As part of ongoing series of articles on the topic of interpersonal relationships, I want to answer an important leading question. The answers will vary between individuals and although there are no clearly right or wrong answers, there is a clear preference for some over others.

Every situation arises as a result of some other action, and every action or attempt we make to change the circumstances stems from the desire to adjust our environment or circumstances to better suit ourselves. Just as eating a burger to satisfy hunger first requires getting hungry and making (or ordering) the burger prior it’s consumption.

Observed from this perspective you might notice that the proverbial “burger” manifests twice: first in the desire for a burger which arises to satisfy hunger, followed by the meal itself – which is ultimately consumed.

Extending this idea to relationships, it means that in order to end up in a healthy and successful (by your own definition) relationship it is imperative to become consciously aware of why you want to be in a relationship. Or, in other words:

What is the purpose of your relationship?

The answer seems ridiculously simple: to satisfy your desire for companionship, physical closeness and intimacy. We naturally gravitate towards people who have things in common and whose company we enjoy. Add some physical attraction to the mix and that’s a recipe for a perfect and everlasting relationship.

This, as you might know from observing your friends and from your own experience, doesn’t work very well for any significant length of time. Interests change, work demands interfere, and feelings of excitement are slowly replaced by boredom, flirting is replaced by conversations about domestic logistics. It is no surprise that individuals who entered a new relationship full of optimism find themselves in a bind. There is, however, a commonality that all relationships which fare much better will share. You might even recognize this trait in friends who, no matter the short-term situation, always remain happy and cheerful in their relationships.

All lasting relationships which remain happy and healthy always have some larger purpose which transcends the relationship, with the relationship becoming a process to fulfill that purpose.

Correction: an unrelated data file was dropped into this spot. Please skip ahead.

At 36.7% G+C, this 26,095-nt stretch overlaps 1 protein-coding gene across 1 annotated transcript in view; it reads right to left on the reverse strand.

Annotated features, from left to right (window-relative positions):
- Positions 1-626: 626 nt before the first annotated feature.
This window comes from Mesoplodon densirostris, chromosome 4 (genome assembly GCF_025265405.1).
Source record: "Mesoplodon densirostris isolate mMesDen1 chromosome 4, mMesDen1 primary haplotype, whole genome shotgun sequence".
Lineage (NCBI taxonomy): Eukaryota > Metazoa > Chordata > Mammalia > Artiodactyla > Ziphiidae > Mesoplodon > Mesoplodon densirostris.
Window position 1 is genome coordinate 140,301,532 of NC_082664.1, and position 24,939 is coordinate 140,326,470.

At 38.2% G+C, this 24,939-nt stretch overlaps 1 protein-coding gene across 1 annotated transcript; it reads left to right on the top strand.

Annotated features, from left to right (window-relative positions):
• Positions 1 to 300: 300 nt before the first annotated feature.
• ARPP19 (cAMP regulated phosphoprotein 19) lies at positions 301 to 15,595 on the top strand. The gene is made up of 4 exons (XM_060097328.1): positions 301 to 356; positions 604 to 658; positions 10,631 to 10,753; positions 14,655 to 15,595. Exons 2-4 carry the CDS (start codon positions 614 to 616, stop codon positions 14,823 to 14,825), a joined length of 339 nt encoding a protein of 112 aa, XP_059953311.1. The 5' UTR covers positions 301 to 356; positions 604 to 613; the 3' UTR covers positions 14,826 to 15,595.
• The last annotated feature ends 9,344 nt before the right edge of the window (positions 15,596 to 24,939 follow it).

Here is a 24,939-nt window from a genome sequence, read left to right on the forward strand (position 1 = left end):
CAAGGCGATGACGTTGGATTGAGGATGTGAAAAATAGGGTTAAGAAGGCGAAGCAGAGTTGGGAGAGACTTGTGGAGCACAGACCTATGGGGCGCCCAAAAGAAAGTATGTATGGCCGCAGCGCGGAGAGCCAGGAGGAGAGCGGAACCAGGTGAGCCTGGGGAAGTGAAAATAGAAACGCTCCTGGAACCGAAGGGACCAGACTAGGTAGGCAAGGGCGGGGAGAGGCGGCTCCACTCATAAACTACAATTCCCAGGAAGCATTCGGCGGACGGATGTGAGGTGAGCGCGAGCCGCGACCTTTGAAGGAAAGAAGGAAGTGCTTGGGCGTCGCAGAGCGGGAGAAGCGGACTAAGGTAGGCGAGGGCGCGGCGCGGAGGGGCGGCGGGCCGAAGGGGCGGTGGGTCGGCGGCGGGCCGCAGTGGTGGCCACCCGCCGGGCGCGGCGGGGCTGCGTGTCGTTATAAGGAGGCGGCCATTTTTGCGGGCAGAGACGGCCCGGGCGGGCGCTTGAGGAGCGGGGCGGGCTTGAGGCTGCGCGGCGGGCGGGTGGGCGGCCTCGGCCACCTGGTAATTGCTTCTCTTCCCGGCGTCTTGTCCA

If you observe any relationship that remained productive and healthy, you will find that there is always some foundation which makes a relationship into a path and not the end goal. It could often be nuclear family or raising children, a material or legal arrangement, or numerous other reasons why individuals would enter any sort of relationship.  It can be as simple as physical intimacy but almost always encompasses other areas of life.

A more critical but less obvious component which determines if the relationship will continue to thrive is that this overarching purpose must never be complete. This is directly opposite of anything productivity gurus will teach, and yet in this case this is critical if your relationship is to remain healthy for many years. This simple requirement stems from the fact that:

Once a task is completed, people will transfer their attention to some other task – regardless of any detriment, real or perceived.

Makes sense? Take your focus away from your relationship for any significant length of time, and your relationship will suffer as a result.

Armed with this information, I urge you to consider what purpose does the relationship you are in right now fulfill that integrates well with your own ambitions and needs. It could even be something complex which ties in with improving lives of others, enriching your partner’s life, transcending your personal perceived limitations or as an opportunity to develop as an individual from new challenges and experiences that your relationship will undoubtedly present. You might even discover that your current relationship is not aligned with your goals – in which case you might begin seeing it as a situation which will allow you to transcend your challenges in this arena.

I hope the above perspective will encourage you to explore the motivation for the relationships you find yourself in, and allows you more self-awareness around your own needs and desires that you hope to fulfill through your partner.

I encourage you to share with other readers in the comments below why you are in your current relationship, or if you are in-between relationships, your reasons why not.